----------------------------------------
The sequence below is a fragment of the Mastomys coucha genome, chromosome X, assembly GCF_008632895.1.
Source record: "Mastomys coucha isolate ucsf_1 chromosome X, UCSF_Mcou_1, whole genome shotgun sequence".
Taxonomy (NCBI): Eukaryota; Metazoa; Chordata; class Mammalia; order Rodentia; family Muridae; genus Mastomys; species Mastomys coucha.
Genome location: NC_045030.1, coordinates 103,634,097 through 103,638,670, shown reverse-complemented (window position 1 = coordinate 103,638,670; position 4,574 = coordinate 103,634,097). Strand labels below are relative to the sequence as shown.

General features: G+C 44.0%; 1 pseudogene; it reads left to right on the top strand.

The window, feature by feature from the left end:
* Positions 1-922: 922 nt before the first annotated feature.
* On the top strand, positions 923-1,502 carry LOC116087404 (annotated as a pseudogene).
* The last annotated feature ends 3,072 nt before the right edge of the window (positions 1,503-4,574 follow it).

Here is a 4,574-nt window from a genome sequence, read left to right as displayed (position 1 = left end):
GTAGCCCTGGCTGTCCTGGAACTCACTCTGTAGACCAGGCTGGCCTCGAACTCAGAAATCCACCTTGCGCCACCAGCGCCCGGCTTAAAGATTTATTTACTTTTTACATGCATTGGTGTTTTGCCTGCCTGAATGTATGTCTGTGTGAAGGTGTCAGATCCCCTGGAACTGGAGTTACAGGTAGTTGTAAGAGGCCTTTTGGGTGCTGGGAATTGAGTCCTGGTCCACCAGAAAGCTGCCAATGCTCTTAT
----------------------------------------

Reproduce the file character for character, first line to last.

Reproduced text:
The sequence below is a fragment of the Mastomys coucha genome, chromosome X, assembly GCF_008632895.1.
Source record: "Mastomys coucha isolate ucsf_1 chromosome X, UCSF_Mcou_1, whole genome shotgun sequence".
Taxonomy (NCBI): Eukaryota; Metazoa; Chordata; class Mammalia; order Rodentia; family Muridae; genus Mastomys; species Mastomys coucha.
Genome location: NC_045030.1, coordinates 103,634,097 through 103,638,670, shown reverse-complemented (window position 1 = coordinate 103,638,670; position 4,574 = coordinate 103,634,097). Strand labels below are relative to the sequence as shown.

General features: G+C 44.0%; 1 pseudogene; it reads left to right on the top strand.

The window, feature by feature from the left end:
* Positions 1-922: 922 nt before the first annotated feature.
* On the top strand, positions 923-1,502 carry LOC116087404 (annotated as a pseudogene).
* The last annotated feature ends 3,072 nt before the right edge of the window (positions 1,503-4,574 follow it).

Here is a 4,574-nt window from a genome sequence, read left to right as displayed (position 1 = left end):
GTAGCCCTGGCTGTCCTGGAACTCACTCTGTAGACCAGGCTGGCCTCGAACTCAGAAATCCACCTTGCGCCACCAGCGCCCGGCTTAAAGATTTATTTACTTTTTACATGCATTGGTGTTTTGCCTGCCTGAATGTATGTCTGTGTGAAGGTGTCAGATCCCCTGGAACTGGAGTTACAGGTAGTTGTAAGAGGCCTTTTGGGTGCTGGGAATTGAGTCCTGGTCCACCAGAAAGCTGCCAATGCTCTTAT